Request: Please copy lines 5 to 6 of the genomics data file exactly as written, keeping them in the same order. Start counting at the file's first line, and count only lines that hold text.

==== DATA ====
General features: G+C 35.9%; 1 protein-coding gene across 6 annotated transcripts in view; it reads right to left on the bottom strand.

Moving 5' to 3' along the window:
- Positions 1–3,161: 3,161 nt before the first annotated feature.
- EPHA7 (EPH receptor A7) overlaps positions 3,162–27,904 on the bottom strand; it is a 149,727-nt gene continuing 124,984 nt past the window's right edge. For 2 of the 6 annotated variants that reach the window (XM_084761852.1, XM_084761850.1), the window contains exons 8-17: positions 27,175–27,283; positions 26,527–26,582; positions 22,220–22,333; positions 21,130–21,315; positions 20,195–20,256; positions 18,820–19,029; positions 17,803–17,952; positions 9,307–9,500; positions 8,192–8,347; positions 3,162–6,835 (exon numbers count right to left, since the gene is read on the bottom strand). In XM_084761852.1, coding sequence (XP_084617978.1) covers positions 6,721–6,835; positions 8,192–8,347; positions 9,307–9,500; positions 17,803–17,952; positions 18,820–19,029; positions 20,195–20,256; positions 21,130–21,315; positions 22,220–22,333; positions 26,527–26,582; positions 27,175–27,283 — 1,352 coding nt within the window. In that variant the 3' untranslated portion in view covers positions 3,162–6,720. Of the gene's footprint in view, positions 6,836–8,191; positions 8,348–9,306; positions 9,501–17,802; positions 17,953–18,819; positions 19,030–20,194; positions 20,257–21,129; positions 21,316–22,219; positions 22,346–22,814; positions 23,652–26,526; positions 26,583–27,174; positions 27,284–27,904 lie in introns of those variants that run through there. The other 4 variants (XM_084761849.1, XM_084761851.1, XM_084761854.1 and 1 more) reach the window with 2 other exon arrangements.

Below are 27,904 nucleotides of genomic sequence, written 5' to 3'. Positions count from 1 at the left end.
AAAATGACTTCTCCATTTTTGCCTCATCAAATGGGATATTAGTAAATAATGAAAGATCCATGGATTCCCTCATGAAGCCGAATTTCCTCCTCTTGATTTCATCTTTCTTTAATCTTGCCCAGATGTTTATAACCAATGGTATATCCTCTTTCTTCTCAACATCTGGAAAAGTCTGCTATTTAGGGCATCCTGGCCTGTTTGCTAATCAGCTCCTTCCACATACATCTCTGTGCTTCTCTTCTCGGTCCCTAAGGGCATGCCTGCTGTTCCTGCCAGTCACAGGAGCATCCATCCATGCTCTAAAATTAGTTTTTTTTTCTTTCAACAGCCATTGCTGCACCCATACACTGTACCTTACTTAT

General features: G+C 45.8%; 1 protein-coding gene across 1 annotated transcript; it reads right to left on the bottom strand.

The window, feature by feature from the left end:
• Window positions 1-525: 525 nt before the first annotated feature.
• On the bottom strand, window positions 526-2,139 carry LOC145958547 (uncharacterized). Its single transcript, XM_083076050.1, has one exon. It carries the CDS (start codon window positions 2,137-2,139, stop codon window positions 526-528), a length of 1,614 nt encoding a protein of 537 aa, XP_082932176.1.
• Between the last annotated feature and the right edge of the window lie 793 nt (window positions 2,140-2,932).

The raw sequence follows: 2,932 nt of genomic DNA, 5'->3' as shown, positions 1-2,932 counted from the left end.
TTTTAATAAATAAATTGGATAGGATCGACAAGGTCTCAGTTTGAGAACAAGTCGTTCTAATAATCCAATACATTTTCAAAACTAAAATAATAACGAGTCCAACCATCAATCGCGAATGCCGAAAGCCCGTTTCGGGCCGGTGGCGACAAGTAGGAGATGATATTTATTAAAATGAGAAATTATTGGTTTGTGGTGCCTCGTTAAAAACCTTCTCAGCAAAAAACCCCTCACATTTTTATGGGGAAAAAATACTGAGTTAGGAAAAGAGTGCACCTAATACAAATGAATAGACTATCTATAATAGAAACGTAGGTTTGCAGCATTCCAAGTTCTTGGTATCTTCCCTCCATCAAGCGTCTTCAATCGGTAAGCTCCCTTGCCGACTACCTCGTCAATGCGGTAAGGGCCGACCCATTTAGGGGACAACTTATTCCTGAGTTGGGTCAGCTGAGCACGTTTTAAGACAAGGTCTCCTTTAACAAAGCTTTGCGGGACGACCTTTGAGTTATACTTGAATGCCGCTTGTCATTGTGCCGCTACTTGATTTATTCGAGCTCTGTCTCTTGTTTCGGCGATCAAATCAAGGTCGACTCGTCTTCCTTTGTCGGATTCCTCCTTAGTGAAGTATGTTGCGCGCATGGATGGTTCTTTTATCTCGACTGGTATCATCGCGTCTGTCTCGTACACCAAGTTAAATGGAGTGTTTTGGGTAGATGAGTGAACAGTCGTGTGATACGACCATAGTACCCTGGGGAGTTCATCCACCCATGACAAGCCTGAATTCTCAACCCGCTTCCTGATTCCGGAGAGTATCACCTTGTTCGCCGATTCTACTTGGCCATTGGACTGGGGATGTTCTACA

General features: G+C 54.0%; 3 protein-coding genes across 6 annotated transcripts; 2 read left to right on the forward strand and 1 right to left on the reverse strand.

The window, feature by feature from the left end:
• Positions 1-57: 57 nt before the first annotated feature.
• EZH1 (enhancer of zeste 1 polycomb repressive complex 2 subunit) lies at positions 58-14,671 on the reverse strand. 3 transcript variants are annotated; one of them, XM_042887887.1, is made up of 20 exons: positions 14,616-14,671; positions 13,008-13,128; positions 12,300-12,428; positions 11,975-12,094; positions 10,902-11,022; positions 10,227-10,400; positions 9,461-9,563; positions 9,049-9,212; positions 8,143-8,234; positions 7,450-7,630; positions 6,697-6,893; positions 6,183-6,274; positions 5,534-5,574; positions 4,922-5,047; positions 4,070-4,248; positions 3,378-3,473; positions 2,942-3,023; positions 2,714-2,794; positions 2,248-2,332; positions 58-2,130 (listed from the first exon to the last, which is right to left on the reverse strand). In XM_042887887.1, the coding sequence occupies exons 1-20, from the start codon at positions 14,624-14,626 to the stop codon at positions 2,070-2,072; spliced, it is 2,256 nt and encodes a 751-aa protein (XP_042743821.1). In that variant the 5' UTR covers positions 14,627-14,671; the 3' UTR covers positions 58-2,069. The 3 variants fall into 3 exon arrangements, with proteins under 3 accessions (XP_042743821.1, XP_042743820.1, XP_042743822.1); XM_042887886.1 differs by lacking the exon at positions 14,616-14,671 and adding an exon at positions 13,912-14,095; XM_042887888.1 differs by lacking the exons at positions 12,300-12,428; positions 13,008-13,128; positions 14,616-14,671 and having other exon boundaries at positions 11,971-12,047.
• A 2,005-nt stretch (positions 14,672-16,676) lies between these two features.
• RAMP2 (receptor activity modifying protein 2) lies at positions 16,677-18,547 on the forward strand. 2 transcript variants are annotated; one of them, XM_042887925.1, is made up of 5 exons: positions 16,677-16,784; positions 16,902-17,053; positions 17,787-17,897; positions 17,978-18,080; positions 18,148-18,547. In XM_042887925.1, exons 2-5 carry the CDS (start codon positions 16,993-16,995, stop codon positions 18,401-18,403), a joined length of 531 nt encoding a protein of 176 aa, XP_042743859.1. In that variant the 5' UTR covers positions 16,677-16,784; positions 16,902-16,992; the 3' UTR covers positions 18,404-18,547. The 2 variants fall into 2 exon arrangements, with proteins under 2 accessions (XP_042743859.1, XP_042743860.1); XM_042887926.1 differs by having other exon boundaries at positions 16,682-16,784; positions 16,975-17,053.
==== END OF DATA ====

Below are 27,904 nucleotides of genomic sequence, written 5' to 3'. Positions count from 1 at the left end.
AAAATGACTTCTCCATTTTTGCCTCATCAAATGGGATATTAGTAAATAATGAAAGATCCATGGATTCCCTCATGAAGCCGAATTTCCTCCTCTTGATTTCATCTTTCTTTAATCTTGCCCAGATGTTTATAACCAATGGTATATCCTCTTTCTTCTCAACATCTGGAAAAGTCTGCTATTTAGGGCATCCTGGCCTGTTTGCTAATCAGCTCCTTCCACATACATCTCTGTGCTTCTCTTCTCGGTCCCTAAGGGCATGCCTGCTGTTCCTGCCAGTCACAGGAGCATCCATCCATGCTCTAAAATTAGTTTTTTTTTCTTTCAACAGCCATTGCTGCACCCATACACTGTACCTTACTTAT